RGB vs CMYK: What's the difference?

Red-Green-Blue are the primary colors as they are defined by light. This is the "color space" you see on your monitor or television. Your computer automatically converts documents to cmyk when it prints to your inkjet or laser printer, but your colors will be less vibrant than you see on your computer screen. Using RGB creates problems when sending a job to a commercial printer.

Cyan-Magenta-Yellow-blacK are the primary colors as they are defined by printing inks which are made up of dyes and pigments. This is the "color space" that's used by commercial printers. Dyes and pigments do not produce as wide a range of colors as light so there is often an unwanted color shift and the colors will be more muted than they are on your monitor.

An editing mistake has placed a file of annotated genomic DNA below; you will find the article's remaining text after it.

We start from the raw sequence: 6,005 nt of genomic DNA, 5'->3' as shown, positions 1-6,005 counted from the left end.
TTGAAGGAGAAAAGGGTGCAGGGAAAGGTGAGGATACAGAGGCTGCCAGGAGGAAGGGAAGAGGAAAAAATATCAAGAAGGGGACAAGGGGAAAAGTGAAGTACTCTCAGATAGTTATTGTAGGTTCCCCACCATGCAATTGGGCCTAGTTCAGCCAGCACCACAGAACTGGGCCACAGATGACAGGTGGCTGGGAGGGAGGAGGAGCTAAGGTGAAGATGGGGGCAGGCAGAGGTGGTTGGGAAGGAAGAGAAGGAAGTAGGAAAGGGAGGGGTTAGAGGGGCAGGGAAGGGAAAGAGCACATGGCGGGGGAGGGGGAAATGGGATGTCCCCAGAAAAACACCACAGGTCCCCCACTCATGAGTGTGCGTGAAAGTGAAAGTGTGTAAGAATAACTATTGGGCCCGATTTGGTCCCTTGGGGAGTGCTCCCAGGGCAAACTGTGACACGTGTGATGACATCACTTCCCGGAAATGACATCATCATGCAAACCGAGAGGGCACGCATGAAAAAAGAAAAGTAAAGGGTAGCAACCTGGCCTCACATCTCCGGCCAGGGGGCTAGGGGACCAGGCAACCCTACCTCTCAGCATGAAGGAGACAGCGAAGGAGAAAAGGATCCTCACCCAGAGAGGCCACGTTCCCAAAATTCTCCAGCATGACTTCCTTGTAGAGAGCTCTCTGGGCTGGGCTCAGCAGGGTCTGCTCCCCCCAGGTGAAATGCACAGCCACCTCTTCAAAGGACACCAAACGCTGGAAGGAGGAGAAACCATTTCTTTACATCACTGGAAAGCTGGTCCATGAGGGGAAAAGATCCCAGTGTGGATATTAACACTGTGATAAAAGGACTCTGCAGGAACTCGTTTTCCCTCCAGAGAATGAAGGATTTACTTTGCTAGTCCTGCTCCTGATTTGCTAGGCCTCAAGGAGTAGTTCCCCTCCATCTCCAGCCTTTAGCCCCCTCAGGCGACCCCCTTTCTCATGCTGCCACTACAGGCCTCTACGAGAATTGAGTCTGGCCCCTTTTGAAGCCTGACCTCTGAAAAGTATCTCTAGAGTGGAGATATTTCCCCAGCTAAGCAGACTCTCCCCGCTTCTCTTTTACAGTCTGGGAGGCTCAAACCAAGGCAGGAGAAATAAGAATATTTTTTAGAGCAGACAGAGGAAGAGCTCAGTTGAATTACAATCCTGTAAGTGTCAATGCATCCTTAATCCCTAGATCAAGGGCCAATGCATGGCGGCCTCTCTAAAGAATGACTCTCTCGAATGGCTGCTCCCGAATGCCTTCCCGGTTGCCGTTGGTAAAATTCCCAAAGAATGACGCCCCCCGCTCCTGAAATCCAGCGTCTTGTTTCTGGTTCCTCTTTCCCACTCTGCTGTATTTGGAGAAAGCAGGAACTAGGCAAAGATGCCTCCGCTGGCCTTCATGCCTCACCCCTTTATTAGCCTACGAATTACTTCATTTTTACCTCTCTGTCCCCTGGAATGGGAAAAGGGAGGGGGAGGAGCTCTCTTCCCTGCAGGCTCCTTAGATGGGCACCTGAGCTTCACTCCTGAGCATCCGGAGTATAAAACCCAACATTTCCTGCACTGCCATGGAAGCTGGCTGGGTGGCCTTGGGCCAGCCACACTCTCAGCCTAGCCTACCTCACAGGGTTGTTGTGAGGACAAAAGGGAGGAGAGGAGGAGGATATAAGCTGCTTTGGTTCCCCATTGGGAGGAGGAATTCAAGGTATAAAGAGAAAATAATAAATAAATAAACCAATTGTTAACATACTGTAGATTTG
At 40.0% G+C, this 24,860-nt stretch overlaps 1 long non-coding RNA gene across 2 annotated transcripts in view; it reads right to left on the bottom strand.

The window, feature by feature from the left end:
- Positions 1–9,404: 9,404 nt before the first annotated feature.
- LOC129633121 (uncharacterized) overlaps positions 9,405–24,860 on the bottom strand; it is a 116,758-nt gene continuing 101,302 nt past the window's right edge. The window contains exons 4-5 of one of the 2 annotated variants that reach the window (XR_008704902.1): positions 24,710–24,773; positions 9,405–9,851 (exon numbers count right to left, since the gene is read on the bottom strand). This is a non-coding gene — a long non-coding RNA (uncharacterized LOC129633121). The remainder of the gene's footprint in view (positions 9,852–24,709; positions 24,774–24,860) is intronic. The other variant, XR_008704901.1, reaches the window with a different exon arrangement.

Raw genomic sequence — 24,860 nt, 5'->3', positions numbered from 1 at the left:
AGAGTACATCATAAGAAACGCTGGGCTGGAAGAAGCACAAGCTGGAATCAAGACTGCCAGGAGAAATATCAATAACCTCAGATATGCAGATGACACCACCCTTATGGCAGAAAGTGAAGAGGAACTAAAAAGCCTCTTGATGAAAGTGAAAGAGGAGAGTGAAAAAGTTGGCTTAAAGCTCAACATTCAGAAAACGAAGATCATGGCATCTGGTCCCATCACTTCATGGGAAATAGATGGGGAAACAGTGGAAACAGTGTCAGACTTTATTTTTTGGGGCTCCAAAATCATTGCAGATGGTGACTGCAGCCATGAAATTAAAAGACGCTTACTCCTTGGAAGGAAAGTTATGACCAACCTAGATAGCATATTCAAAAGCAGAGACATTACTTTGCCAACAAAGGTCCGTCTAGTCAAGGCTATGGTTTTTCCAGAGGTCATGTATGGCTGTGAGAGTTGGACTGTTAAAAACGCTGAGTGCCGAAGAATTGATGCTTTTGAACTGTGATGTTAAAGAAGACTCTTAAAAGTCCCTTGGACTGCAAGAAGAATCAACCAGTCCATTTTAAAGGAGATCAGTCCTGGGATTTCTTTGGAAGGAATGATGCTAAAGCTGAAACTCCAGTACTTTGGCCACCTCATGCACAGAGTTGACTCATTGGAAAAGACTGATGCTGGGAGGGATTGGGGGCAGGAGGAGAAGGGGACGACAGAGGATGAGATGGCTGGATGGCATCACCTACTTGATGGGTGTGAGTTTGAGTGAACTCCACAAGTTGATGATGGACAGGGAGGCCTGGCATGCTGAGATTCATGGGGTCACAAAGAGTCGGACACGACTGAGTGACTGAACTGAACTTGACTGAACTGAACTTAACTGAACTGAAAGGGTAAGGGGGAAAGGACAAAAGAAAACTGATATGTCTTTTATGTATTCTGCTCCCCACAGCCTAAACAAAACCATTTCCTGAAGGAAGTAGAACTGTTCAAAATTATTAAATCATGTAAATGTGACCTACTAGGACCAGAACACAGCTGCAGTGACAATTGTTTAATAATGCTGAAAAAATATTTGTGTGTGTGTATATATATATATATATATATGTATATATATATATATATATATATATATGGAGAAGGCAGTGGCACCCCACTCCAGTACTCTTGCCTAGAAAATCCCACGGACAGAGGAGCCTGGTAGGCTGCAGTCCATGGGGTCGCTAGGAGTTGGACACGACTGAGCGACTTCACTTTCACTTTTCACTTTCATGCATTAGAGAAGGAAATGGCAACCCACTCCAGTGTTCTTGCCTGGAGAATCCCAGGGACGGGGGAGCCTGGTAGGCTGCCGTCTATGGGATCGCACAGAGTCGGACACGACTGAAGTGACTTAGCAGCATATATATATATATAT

Most full color printing is accomplished using only these 4 colors. Sometimes a "spot" color — a clear varnish and/or a PMS (Pantone Matching System) color, which is a specific premixed color — will be added. To see an approximation on your monitor of the colors as they will be printed, you need to prepare your file using CMYK. Sometimes your program will ask if you are printing on "coated" (glossy or matte) or "uncoated" paper: Each accepts the inks differently so it helps to know the end product.

These are the primary colors I first learned about when painting in oils and watercolors and, since paints are pigments and dyes, correspond to magenta (red), yellow, and cyan (blue).